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What is an Immigration Bond?

An immigration bond is an amount set by Immigration agents or an Immigration Judge that a person must pay before being released from immigration detention. The bond helps guarantee that the person released from detention will show up for all of his or her immigration court hearings, report to Immigration if asked to do so, and leave the United States if the Immigration Judge orders deportation at the end of the case. If the person bonded out fails to do these things, the bond money is forfeited and the government keeps it. An immigration bail bond, technically a “surety bond”, the...

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Getting a Waiver of the Requirements to File a Joint Petition

If you are unable to file a joint petition with your U.S. spouse to remove the condition of your residency after getting your green card through adjustment; either because of divorce or because he or she died or refuses to cooperate, you must then file for a waiver of the requirement to file the joint petition. This waiver will be granted in only three circumstances:  You entered into a good faith marriage but the marriage is legally terminated (death or divorce)  Your deportation will cause you extreme hardship and the marriage was originally entered into in good faith, or  You...

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The N-336 and the dreaded marriage fraud allegation

This blog is written for those who obtained their permanent green card after the conditional period and then filed for divorce. Every month our law firm gets the following fact pattern from our potential clients: I was going in for my Naturalization interview and after passing my test the interviewing officer started asking me about my prior marriage. I did not know why they started asking detailed questions about my ex-spouse and the day I separated from them. The officer asked detailed questions about my divorce and whether we had any children or assets together. After the interview I was told...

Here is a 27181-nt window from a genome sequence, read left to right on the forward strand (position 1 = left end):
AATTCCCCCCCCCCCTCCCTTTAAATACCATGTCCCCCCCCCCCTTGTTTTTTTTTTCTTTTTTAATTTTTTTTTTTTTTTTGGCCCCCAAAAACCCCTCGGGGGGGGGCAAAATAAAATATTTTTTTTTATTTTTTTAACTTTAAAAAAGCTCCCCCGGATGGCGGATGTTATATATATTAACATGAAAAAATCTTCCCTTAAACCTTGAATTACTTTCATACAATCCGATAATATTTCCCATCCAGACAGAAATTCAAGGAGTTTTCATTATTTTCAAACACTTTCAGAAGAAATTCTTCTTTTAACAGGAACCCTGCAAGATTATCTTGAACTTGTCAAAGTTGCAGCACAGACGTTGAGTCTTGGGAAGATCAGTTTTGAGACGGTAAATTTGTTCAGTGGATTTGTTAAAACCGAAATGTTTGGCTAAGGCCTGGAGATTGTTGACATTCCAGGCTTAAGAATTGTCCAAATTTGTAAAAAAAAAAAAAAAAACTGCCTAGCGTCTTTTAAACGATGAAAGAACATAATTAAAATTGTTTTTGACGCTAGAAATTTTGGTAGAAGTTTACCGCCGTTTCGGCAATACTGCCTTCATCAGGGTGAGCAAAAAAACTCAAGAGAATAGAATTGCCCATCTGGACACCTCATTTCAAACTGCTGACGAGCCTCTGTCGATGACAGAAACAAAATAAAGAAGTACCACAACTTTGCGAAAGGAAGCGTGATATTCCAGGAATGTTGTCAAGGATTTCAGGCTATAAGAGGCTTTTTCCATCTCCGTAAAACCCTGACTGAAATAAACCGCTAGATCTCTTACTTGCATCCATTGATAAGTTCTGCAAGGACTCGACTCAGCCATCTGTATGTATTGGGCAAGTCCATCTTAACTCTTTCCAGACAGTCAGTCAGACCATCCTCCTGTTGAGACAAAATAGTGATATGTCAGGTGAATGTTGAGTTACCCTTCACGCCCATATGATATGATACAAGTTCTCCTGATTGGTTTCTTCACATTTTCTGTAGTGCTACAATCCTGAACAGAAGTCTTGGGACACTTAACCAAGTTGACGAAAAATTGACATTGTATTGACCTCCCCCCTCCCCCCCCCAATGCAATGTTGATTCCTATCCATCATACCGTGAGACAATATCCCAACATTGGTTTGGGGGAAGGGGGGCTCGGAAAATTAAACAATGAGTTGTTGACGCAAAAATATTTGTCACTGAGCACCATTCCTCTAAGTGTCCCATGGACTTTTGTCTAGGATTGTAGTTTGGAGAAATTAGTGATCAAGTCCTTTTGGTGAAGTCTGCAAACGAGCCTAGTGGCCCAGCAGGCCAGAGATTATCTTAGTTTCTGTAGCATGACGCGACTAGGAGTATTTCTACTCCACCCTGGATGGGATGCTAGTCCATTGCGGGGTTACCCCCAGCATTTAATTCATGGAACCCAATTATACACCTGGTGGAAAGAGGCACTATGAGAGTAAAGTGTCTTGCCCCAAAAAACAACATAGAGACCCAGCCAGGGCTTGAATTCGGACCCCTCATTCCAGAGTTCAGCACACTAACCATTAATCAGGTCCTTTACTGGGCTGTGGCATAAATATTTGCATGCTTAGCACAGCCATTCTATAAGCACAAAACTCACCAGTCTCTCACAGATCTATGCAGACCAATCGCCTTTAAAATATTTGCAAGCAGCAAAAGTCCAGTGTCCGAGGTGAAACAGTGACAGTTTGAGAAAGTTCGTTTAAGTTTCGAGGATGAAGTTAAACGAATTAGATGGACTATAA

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I-601A Provisional Waiver

The absolute number one question I receive as an immigration attorney from my Mexican clientele is: “I am a U.S. Citizen but my spouse came here illegally several years ago. How do I get them legal?” The answer always was: you can apply for the family member now but they would have to go back to Ciudad Juarez, file a hardship waiver, and then wait for approximately six to eight months for approval. However, if that hardship waiver is denied in Mexico, then the family member is stuck there and cannot sneak back or they will face a permanent bar. Usually this quick...

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Preference Relatives defined

For immigrants that live outside of the United States, if you have a close family member in the United States, they may, if they are willing, be able to help you immigrate. The most important aspect to consider is what relation they are to you. The closer the relation, the more rights you have under immigration laws. You may qualify for a green card through relatives if you fall into one of the following categories: Immediate relative of a U.S. citizen Preference relative of a U.S. citizen or green card holder   You may qualify for a green card through relatives if you...

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